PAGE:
The Jamaican group's third LP disappoints in its attempt to reach a wider audience.
Since Demdike Stare put out the first Equiknoxx LP, they've been adopted by a niche, experimental-leaning audience. With Eternal Children, they're clearly trying to widen their appeal, but, in breaking open their approach so drastically, they end up sounding confused. The first tune opens with Shanique Marie's spoken-word couplets about dungeons and dragons, delivered in a kind of limerick metre, with a darkness reminiscent of musical theater. Bells toll over a quiet beat that fits with her spooky tone, but musically it doesn't quite come together.
"Brooklyn" sounds like something from the mid-'00s electro-rap boom. It contains none of the cleverness or eccentricity that we've come to expect from Equiknoxx. The lyrics, like the beat, are awkwardly simplistic: "Color me happy / Color me sad / Color me good / Color me bad." On "Corner," Shanique Marie shines on an otherwise plain instrumental, with a vocal delivery that's dynamic and full of personality, moving effortlessly between singing and a dextrous dancehall chat. The song starts to veer off-piste when they introduce an overdriven guitar part halfway through, a symptom of cramming in too many ideas. Like the other tracks, it might have benefited from some kind of A-B-A-B song structure.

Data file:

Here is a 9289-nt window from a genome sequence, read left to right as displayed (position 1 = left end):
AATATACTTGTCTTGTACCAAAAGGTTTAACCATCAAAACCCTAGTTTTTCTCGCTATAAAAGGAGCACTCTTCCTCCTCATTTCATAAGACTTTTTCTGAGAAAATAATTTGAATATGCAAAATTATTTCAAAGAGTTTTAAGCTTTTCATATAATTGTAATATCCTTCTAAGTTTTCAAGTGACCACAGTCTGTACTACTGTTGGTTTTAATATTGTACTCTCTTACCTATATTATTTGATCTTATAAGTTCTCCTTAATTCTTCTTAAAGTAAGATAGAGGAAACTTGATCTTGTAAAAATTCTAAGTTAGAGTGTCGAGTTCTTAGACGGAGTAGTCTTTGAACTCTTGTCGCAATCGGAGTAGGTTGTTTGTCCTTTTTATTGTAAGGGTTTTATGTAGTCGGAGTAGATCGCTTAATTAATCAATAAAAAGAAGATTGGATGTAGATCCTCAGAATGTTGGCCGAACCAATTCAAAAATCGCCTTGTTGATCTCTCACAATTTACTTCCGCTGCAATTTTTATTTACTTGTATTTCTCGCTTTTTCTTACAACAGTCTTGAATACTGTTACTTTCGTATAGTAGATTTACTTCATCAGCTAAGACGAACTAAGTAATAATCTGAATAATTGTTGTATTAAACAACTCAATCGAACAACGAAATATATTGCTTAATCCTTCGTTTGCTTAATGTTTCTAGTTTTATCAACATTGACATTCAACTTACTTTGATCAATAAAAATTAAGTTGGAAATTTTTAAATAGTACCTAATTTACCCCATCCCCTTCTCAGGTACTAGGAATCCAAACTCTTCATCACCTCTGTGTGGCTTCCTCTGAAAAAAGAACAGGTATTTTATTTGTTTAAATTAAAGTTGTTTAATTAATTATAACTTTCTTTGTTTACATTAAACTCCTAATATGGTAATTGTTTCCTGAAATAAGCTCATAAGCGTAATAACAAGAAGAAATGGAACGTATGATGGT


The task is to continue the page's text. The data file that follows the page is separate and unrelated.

If the goal for Eternal Children was to break the mold while still generating pop appeal, they do that best on "Manchester." Guest MCs Fox and Brent Bird, from the UK crew Swing Ting, both give strong performances over a dubby, sensual beat that will definitely get bodies moving. But from here the album's flow stops making sense, as we go from the poetic abstraction of "Good Sandra" to the bluesy but half-baked "Move Along," where the vocal part isn't particularly well tailored to the mood or melody of the instrumental. The album ends with the sugar-sweet ballad "Rescue Me," whose overpolished acoustic guitar makes it weirdly antiseptic.
Jamaican pop has produced some of the sweetest melodies of the last decade, from Gyptian's "Nah Let Go" to Vybz Kartel's "Hold It" and Kranium's "Nobody Has To Know," but the romantic sentiment on "Rescue Me" feels like Stevia by comparison. It's not like Equiknoxx are incapable of doing pop or more traditional dancehall—their singles for Swing Ting, "Bubble" and "Fly Away," were both crowd-friendly bangers. Sharda and Shanique Marie's "Wanna Know" was bubbly garage house at its finest. Maybe, in trying to "touch the palates of a wider variety of people," they ended up spreading their sound too thin. After all, you can't expect to please everyone.